‘The latest CBI employer satisfaction survey found that 40% of UK employers were not satisfied with their graduate hires’ business and customer awareness.’
At Pearson College London we have been fascinated by the link between academia and employers since our inception. While the value of having lecturers with one foot in academia and the other in industry is clear, such a step change is not easy to deliver. We are on a steep learning curve, and know we have much to learn from other institutions, students and employers. But already all of our degrees are designed with both academics and employers, we hold numerous industry days and workshops alongside more traditional lectures and seminars, we host a student selected start-up that operates as an authentic learning resource for students, and this year we will be piloting a range of industry secondments. We do not believe that academic study and “skills” should be separate, but closely intertwined, and that students benefit intellectually and professionally from an integrated approach. One thing we have learned is that employers are very willing to contribute to HE, and can be seen as a rich and diverse learning resource for universities.
The fact is that nearly all graduates will go on to be employed in businesses. Only a tiny percentage will go on to become academic researchers. Most institutions promise, explicitly or implicitly, that the former will be alright as long term studies show graduates generally do well. But we all know there are increasing numbers of graduates both in the UK and globally, and that when it comes to investments past performance is not necessarily an indication of future performance. We need to do all we can to help ensure it continues to be true. We need to develop a new area of expertise. And surely there is no sector that knows better how to become experts than universities.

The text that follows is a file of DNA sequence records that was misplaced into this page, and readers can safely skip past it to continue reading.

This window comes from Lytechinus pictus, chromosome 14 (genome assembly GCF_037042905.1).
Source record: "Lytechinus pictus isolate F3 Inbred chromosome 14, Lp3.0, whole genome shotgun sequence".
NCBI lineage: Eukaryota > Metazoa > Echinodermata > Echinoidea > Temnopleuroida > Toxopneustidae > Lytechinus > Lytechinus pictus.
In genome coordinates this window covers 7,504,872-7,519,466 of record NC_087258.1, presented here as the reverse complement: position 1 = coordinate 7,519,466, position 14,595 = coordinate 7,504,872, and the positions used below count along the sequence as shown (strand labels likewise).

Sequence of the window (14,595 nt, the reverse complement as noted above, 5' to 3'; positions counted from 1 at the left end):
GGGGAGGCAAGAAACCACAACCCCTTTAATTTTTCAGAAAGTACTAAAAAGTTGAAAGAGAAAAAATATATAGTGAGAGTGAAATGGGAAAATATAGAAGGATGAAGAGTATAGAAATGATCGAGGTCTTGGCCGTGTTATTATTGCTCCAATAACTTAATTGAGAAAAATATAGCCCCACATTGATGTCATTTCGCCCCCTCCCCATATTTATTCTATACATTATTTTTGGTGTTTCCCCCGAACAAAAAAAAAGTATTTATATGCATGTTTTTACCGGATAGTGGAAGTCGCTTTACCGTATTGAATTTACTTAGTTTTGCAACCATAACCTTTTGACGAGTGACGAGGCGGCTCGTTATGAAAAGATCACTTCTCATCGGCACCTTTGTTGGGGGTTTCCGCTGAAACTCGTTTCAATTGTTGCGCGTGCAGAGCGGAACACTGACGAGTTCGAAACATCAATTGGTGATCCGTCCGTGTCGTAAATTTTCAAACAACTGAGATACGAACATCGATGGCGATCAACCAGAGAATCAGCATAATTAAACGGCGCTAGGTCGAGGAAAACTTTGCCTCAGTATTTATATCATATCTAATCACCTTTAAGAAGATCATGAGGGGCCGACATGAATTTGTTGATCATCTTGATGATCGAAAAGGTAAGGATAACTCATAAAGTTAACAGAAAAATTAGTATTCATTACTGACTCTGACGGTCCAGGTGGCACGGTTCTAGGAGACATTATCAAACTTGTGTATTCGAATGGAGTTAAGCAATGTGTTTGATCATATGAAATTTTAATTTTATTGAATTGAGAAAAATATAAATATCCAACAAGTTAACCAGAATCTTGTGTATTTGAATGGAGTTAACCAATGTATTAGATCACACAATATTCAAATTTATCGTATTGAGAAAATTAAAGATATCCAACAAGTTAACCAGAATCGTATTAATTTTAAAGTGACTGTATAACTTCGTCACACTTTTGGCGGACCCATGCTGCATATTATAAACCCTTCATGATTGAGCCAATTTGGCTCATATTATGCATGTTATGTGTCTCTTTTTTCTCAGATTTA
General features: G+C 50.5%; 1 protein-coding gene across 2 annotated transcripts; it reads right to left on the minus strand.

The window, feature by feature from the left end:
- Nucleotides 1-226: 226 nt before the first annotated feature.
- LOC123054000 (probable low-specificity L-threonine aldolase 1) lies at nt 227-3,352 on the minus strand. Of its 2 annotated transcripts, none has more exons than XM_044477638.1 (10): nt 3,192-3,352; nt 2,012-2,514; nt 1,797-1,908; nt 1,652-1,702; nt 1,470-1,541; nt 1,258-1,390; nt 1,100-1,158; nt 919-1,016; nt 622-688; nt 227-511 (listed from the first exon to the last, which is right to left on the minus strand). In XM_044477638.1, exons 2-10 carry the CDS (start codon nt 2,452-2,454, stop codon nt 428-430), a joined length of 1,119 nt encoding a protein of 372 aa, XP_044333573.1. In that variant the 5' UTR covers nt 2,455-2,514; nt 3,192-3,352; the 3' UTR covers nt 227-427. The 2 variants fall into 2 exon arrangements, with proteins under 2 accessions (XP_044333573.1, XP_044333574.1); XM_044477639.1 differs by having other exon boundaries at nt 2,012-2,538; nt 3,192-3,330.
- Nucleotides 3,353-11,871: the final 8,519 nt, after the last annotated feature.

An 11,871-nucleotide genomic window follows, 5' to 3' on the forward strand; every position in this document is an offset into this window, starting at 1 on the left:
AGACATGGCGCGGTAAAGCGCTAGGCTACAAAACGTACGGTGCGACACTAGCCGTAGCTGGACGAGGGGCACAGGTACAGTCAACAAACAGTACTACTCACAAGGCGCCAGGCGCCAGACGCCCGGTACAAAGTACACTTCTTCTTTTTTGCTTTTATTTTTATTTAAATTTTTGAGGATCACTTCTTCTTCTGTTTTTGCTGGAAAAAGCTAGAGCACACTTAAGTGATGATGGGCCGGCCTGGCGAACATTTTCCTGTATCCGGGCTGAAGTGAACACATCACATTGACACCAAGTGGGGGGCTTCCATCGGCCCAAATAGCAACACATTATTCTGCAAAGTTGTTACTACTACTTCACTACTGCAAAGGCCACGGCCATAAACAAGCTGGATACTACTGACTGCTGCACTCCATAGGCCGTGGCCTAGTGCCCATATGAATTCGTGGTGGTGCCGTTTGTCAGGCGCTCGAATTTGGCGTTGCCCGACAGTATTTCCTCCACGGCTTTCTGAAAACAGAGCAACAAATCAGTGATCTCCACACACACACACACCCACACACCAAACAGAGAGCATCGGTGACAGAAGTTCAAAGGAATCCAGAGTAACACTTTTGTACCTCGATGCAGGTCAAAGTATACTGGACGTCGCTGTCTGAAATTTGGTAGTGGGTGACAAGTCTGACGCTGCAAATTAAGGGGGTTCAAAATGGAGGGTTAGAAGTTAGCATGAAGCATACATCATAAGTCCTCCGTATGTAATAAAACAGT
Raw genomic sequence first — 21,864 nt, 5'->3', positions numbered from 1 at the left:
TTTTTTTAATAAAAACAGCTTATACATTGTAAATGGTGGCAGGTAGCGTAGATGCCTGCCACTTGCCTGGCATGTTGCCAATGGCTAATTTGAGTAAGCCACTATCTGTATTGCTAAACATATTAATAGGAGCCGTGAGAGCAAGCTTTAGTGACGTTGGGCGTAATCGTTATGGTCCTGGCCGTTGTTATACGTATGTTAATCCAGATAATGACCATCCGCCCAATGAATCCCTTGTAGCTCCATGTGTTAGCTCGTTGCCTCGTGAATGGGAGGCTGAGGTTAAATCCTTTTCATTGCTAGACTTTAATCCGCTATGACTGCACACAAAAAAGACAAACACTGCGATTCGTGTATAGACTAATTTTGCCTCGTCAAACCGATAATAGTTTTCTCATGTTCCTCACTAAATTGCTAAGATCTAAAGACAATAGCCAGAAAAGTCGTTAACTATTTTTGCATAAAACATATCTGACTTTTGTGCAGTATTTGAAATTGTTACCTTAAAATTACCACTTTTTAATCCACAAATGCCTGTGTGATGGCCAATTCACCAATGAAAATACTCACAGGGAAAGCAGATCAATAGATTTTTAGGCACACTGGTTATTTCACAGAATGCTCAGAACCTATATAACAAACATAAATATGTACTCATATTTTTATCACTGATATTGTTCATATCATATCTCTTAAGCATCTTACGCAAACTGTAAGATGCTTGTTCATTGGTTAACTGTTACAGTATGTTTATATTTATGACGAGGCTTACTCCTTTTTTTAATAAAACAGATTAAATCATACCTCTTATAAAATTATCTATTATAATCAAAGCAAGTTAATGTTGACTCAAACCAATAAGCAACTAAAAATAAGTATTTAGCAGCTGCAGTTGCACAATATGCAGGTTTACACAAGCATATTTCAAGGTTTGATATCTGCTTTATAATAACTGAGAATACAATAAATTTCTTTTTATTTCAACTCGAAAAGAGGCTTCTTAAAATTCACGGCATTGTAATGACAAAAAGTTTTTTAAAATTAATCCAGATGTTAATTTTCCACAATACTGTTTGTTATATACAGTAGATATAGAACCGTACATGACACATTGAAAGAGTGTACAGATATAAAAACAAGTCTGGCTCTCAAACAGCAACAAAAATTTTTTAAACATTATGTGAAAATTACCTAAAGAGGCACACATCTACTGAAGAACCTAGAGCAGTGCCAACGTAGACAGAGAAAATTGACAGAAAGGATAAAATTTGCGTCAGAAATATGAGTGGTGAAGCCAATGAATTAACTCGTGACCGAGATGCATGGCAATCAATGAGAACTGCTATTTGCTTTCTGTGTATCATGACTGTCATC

The higher education sector is changing, and academia can help shape that change. Students, businesses and academics themselves would benefit from a sector with more exposure to the world of work. It won’t be easy but it is fascinating and we all have a responsibility to make this happen and ensure that engagement with universities continues to be a positive experience for students.
Roxanne Stockwell is Principal of Pearson College London, the first higher education institution in the UK to be founded by a FTSE 100 company – Pearson Plc.